Calling Your Legislators

Why calling is so important

Put Congressman Delgado’s or Tonko’s and Senators’ Schumer’s and Gillibrand’s numbers in your cell phone.  Put them all under P (for Politician) which makes it really easy to click down the list each day. Ex. Politician Antonio Delgado, Politician Paul Tonko, Politician Chuck Schumer, Politician Kirsten Gillibrand.

DC                                          (202) 224-6542
Albany                                    518  431  4070fax518-431-4076
Buffalo, NY: tel716-846-4111 fax716-846-4113
Melville, NY: tel631-753-0978 fax631-753-0997
New York, NY: tel212-486-4430 fax202-228-2838
Peekskill, NY: tel914-734-1532 fax914-734-1673
Syracuse, NY: tel315-423-5471 fax315-423-5185
Rochester, NY: tel585-263-5866 fax585-263-3173

DC                                          202  224  4451,
Albany                                    518  431  0120fax518-431-0128
Buffalo, NY: tel716-854-9725 fax716-854-9731
Lowville, NY: tel315-376-6118 fax315-376-6118
Mahopac, NY: tel845-875-4585 fax845-875-9099
New York, NY: tel212-688-6262 fax866-824-6340
Melville, NY: tel631-249-2825 fax631-249-2847
Rochester, NY: tel585-263-6250 fax585-263-6247
Syracuse, NY: tel315-448-0470 fax315-448-0476

Congressman Antonio Delgado:                                        (202) 225-5614
District Offices: Yet to be determined

Congressman Paul Tonko:
DC                                          (202) 225-5076
Albany                                   (518) 465-0700

State Senator Daphne Jordan SD 43: 518-455-2381/ 518-371-2751

State Representative Jake Ashby AD 107: 518-455-5777/ 518-477-5404

Advice from a high-level staffer for a Senator:

There are two things that all Activists should be doing all the time right now, and they’re by far the most important things.

  1. The best thing you can do to be heard and get your congressperson to pay attention is to have face-to-face time – if they have town halls, go to them. Go to their local offices. If you’re in DC, try to find a way to go to an event of theirs. Go to the “mobile offices” that their staff hold periodically (all these times are located on each congressperson’s website). When you go, ask questions. A lot of them. And push for answers. The louder and more vocal and present you can be at those the better.
  2. But, those in-person events don’t happen every day. So, the absolute most important thing that people should be doing every day is calling.

You should make 6 calls a day: 2 each (DC office and your local office) to your 2 Senators & your 1 Representative.

Calls are what all the congresspeople pay attention to. Every single day, the Senior Staff and the Senator get a report of the 3 most-called-about topics for that day at each of their offices (in DC and local offices), and exactly how many people said what about each of those topics. They’re also sorted by zip code and area code. Republican callers generally outnumber Democrat callers 4-1, and when it’s a particular issue that single-issue-voters pay attention to (like gun control, or planned parenthood funding, etc…), it’s often closer to 11-1, and that’s recently pushed Republican congressmen on the fence to vote with the Republicans. In the last 8 years, Republicans have called, and Democrats haven’t.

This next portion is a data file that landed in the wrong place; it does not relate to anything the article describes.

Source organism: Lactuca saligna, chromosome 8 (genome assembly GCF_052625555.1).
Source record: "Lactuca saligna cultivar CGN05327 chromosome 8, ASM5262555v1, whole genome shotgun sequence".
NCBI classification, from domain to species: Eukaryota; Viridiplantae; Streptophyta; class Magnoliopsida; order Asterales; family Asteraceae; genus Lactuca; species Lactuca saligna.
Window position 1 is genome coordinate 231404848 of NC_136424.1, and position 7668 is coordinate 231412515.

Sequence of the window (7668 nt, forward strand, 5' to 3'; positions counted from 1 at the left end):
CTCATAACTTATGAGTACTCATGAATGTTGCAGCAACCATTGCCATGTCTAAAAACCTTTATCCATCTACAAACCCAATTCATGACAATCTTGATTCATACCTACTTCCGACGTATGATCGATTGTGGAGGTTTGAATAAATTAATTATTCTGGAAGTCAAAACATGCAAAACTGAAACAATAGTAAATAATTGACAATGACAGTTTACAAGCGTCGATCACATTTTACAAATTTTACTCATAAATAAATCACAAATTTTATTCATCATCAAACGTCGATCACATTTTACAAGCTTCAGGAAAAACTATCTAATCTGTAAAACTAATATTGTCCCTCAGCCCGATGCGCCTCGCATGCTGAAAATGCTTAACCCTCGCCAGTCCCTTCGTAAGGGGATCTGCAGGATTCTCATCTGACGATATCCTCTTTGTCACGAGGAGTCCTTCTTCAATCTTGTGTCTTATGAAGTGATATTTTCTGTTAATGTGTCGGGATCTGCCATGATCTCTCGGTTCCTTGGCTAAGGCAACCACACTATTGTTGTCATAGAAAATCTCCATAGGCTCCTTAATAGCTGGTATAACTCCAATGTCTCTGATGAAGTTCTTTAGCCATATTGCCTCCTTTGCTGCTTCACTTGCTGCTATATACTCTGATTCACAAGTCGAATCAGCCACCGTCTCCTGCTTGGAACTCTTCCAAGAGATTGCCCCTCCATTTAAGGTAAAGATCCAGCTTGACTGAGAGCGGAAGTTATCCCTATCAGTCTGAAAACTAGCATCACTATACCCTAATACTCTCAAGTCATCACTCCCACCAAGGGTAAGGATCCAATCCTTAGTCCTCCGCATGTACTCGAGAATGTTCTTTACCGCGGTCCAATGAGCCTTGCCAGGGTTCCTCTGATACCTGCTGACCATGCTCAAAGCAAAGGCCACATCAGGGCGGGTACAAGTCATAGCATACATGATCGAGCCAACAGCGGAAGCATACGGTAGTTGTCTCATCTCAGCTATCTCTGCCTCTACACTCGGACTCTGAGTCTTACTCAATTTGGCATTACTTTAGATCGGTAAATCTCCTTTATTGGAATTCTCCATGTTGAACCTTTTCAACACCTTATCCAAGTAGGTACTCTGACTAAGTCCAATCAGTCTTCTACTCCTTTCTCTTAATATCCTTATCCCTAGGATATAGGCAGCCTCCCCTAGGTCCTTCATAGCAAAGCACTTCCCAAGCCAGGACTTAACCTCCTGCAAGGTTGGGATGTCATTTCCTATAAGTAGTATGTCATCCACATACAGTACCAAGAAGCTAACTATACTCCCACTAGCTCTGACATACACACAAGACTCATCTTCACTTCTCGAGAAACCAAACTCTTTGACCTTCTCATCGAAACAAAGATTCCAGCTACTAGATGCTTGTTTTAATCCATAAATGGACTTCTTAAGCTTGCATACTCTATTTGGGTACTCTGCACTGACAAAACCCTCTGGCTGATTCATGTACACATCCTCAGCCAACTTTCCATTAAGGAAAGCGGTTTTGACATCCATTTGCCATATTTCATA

So, when you call:

  1. When calling the DC office, ask for the Staff member in charge of whatever you’re calling about (“Hi, I’d like to speak with the staffer in charge of Healthcare, please”) – local offices won’t always have specific ones, but they might. If you get transferred to that person, awesome. If you don’t, that’s ok – ask for their name, and then just keep talking to whoever answered the phone. Don’t leave a message (unless the office doesn’t pick up at all – then you can…but it’s better to talk to the staffer who first answered than leave a message for the specific staffer in charge of your topic).
  2. Give them your zip code. They won’ t always ask for it, but make sure you give it to them, so they can mark it down. Extra points if you live in a zip code that traditionally votes for them, since they’ll want to make sure they get/keep your vote.
  3. If you can make it personal, make it personal. “I voted for you in the last election and I’m worried/happy/whatever” or “I’m a teacher, and I am appalled by Betsy DeVos,” or “as a single mother” or “as a white, middle class woman,” or whatever.
  4. Pick 1-2 specific things per day to focus on. Don’t go down a whole list – they’re figuring out what 1-2 topics to mark you down for on their lists. So, focus on 1-2 per day. Ideally something that will be voted on/taken up in the next few days, but it doesn’t really matter – even if there’s not a vote coming up in the next week, call It’s important that they just keep getting calls.
  5. Be clear on what you want – “I’m disappointed that the Senator…” or “I want to thank the Senator for their vote on…” or “I want the Senator to know that voting in _____ way is the wrong decision for our state because…” Don’t leave any ambiguity.
  6. They may get to know your voice/get sick of you – it doesn’t The people answering the phones generally turn over every 6 weeks anyway, so even if they’re really sick of you, they’ll be gone in 6 weeks.

From experience since the election: If you hate being on the phone & feel awkward (which is a lot of people) don’t worry about it – there are a bunch of scripts out there on the web. Click here  and here and here for some.  After a few days of calling, it starts to feel a lot more natural.